was lucky enough to play in the Pro Tour in San Juan Puerto Rico this past weekend. I played an exciting deck built around Beastmaster Ascension that had been designed by Zvi Mowshowitz then tested by Sam Black, Brian Kowal, Alex West, Matt Ferrando, Christian Calcano, and myself. My Pro Tour was not a huge success, but two people playing my deck managed to make the Top 8.
Here's the deck I played: (Keep in mind that this is not a budget list.)
The theory behind this type of deck was very interesting. Against other creature-based decks the plan was simple: Clog the board up into a confusing state, play Beastmaster Ascension or Eldrazi Monument, attack with your team, offer a handshake. Initially, the deck was having a bit of trouble with control decks: Day of Judgment was very good against us and Journey to Nowhere helped them fight our River Boas and Vengevines. I went to Zvi's apartment to do some testing two weeks ago and I learned how to play the match. Zvi cast a turn one Arbor Elf and passed the turn. I played a Kabira Crossroads and passed the turn back. Zvi cast a Nest Invader and played a Khalni Garden. I played a Celestial Colonnade and passed. Zvi cast Beastmaster Ascension and attacked with four creatures. Suddenly, I couldn't win. I realized that Beastmaster Ascension was not in my deck for when I overcommit, but Beastmaster Ascension could force my opponent to cast Day of Judgment into unimpressive battlefields.
I decided that I would write about a Standard-ready Beastmaster deck. Many cards in the original build are too expensive for this column, but Standard gives us a lot of new options. I'll start by going over cards from the original list that will probably make the cut.
Nest Invader: I was always impressed with Nest Invader. It did an excellent job accelerating me into Eldrazi Monument, setting up massive board presence, and blocking Goblin Guides. I have seen Dragon Fodder be played in a number of different decks and this card seems like it has to be a strictly better version of the Shards of Alara sorcery. You get the same amount of power, the same number of bodies, an extra point of toughness, and the ability to use the one body to accelerate your mana into haymaker turns. Joraga Treespeaker: This card enables some exceptionally degenerate draws. Having five mana on the third turn was pretty normal for my Pro Tour deck. This list won't have Lotus Cobra, but Joraga Treespeaker will still be able to ramp you into very scary things on the third turn. I don't know about you guys, but I'm a big fan of casting Siege-Gang Commander on the third turn.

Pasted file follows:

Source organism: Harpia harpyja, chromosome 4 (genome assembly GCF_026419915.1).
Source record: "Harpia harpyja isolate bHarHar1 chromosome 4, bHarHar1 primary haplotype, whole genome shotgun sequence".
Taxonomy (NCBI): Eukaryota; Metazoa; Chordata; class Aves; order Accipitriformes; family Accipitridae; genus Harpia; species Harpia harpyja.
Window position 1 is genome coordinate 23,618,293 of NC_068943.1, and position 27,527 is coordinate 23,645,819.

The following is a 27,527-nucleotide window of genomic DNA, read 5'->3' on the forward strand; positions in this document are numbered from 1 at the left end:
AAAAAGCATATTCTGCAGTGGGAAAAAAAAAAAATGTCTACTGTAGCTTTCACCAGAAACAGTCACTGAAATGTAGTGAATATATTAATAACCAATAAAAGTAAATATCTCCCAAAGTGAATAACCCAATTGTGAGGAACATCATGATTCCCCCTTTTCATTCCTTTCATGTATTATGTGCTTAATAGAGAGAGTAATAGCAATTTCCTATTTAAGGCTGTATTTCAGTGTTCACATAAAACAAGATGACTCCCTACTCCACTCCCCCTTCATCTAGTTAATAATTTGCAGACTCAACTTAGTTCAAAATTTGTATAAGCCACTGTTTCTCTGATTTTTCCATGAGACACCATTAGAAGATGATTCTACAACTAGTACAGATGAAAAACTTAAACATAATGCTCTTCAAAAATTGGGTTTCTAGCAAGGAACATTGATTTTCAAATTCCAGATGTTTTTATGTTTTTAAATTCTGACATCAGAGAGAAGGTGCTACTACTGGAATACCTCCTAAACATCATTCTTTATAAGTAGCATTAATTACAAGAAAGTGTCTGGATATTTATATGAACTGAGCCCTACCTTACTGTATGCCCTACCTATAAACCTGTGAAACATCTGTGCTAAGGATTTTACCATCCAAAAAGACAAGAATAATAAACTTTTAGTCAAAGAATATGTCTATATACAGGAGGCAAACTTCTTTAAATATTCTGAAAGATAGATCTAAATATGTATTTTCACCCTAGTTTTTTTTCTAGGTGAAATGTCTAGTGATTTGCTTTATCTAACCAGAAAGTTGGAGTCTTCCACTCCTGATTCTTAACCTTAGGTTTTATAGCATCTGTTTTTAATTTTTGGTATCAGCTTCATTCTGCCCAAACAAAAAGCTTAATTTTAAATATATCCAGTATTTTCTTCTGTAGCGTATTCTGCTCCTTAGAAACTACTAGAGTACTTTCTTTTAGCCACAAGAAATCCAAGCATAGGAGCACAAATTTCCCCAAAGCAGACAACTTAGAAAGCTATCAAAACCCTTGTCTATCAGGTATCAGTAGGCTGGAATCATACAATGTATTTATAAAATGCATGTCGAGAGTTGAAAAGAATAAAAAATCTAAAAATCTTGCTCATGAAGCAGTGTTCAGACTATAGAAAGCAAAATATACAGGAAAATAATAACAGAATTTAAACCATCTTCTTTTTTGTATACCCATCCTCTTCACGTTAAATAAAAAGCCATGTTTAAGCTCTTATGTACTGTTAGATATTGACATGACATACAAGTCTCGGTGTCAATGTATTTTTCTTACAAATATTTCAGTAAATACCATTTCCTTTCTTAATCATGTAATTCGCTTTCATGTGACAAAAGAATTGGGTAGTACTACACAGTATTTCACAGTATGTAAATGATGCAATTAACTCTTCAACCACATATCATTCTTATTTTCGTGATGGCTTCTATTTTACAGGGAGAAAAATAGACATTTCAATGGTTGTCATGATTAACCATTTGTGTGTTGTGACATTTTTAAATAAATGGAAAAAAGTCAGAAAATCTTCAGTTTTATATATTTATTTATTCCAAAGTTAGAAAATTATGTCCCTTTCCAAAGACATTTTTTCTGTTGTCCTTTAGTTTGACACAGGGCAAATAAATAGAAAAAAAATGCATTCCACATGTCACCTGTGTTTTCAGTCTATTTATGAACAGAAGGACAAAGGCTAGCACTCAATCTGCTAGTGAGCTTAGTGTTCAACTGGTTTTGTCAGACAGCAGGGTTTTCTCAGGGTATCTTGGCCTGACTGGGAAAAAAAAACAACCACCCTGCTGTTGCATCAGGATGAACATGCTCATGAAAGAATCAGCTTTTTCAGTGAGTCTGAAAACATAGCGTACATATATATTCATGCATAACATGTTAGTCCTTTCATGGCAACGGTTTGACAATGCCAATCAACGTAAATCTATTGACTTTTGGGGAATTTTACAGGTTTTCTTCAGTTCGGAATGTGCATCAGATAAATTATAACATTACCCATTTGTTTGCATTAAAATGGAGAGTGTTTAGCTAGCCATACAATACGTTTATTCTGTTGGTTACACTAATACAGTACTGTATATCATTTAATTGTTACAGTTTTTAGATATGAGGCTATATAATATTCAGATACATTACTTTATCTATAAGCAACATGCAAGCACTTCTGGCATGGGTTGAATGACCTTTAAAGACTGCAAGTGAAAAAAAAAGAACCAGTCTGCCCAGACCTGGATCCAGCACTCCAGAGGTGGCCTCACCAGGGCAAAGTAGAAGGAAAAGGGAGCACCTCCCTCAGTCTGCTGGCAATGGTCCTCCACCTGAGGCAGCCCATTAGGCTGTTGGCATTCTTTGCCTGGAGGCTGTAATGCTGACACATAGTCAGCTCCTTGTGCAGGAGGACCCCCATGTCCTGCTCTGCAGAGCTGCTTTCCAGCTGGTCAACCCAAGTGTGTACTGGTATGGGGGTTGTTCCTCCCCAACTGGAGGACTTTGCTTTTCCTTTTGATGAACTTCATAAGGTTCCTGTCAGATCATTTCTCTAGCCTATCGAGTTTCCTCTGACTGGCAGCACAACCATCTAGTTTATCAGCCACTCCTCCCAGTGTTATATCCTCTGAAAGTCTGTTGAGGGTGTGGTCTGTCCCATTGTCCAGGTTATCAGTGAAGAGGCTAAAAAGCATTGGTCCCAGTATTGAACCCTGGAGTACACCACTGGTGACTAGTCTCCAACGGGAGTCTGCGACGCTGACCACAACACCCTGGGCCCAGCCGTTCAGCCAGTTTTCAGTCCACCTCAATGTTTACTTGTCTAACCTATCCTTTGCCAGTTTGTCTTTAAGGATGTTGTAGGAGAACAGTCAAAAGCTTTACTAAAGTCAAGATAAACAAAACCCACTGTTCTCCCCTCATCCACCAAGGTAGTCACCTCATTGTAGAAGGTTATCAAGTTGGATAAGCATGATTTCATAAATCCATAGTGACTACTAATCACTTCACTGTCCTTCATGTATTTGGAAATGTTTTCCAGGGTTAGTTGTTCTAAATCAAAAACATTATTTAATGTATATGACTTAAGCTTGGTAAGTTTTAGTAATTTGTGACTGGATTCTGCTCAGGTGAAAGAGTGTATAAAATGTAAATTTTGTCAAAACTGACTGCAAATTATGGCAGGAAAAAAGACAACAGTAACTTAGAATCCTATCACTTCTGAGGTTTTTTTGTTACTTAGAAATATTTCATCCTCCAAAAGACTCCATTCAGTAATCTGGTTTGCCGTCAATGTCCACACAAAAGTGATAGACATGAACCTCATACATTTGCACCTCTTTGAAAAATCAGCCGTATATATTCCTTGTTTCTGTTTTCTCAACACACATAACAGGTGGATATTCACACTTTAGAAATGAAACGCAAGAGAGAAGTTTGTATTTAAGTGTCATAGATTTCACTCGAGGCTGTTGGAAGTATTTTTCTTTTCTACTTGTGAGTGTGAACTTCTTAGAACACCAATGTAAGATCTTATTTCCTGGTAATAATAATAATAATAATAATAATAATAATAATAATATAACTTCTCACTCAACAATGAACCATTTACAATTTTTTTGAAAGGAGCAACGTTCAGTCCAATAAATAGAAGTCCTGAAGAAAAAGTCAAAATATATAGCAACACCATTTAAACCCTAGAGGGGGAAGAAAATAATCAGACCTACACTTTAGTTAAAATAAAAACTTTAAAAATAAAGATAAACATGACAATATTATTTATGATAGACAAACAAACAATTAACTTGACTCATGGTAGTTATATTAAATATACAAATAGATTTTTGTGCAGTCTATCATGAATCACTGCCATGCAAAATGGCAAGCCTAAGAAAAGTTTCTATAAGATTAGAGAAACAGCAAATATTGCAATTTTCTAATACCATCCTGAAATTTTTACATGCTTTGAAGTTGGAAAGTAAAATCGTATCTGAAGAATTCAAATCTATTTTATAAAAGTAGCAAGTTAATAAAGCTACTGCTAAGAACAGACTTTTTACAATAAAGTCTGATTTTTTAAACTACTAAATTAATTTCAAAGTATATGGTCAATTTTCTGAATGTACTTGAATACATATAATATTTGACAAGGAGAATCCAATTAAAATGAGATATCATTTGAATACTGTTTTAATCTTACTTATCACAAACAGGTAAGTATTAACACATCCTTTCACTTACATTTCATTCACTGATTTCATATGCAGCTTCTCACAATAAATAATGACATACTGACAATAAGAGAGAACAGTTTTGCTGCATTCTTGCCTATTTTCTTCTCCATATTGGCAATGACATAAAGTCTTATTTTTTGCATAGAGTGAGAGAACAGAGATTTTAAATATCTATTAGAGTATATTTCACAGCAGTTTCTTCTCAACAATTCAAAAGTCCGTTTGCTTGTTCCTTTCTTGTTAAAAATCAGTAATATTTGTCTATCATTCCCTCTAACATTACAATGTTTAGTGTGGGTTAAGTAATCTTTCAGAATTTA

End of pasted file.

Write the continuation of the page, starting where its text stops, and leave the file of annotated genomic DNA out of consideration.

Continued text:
Kozilek's Predator: Three bodies for four mana is a hell of a deal. I've played many games where I had four or more counters on my Beastmaster Ascension and Kozilek's Predator presented eighteen points of power split between three bodies. River Boa: I only played two copies of this in my deck at the Pro Tour, but those two cards won me at least two games. River Boa is very well positioned against the control decks these days. Day of Judgment lets you regenerate, so River Boa can live through a board sweep now. The islandwalk ability lets River Boa slither past Wall of Omens and strangle your opponent's Jace. I'm not sure how many of these we can fit in the main deck here, but I know I want extra copies in my sideboard.
Eldrazi Monument: I think Eldrazi Monument was probably the best card you could play at this Pro Tour. Very few people had answers to this menacing artifact. Oftentimes, their answer, a Kor Sanctifiers, for example, would be too little, too late, as the Monument often kills people the turn it is played.
Beastmaster Ascension: The namesake of the deck! Beastmaster Ascension lets this deck kill people as early as the fourth turn. It's very hard to imagine any deck keeping up with this type of speed. Beastmaster Ascension puts opponents in awkward spots. If they choose to play a defensive game then we can simply build up a board of seven creatures to attack. If they choose to play offensively, then we can freely swing with our team and ensure a victory in the race thanks to our mega crusade enchantment.
Now, I would like to talk about different Standard-legal cards that I might be able to play.
Llanowar Elves: This is just a strict upgrade to Arbor Elf. Having access to explosive mana development is important in a deck like this. You want to be able to dump your entire hand onto the table as quickly as possible against other creature based decks. It's important to remember that the size of your creatures is not as important as one might think. Beastmaster Ascension or Eldrazi Monument will make sure that every threat you present is formidable.
Goblin Assault: Awakening Zone was in the original deck list. The Zone was quickly cut for Bestial Menace, which later became more copies of Vengevine and a few River Boas. Goblin Assault seems like it offers a lot more than Awakening Zone, though, especially in Standard. Vengevines are far too expensive for this column and I need a reasonable way to attack planeswalkers. Goblin Assault and Beastmaster Ascension create an interesting kind of inevitability. Eventually, these tokens will be huge. Simple creatures like Nest Invader suddenly force your opponent to tap out for a Day of Judgment.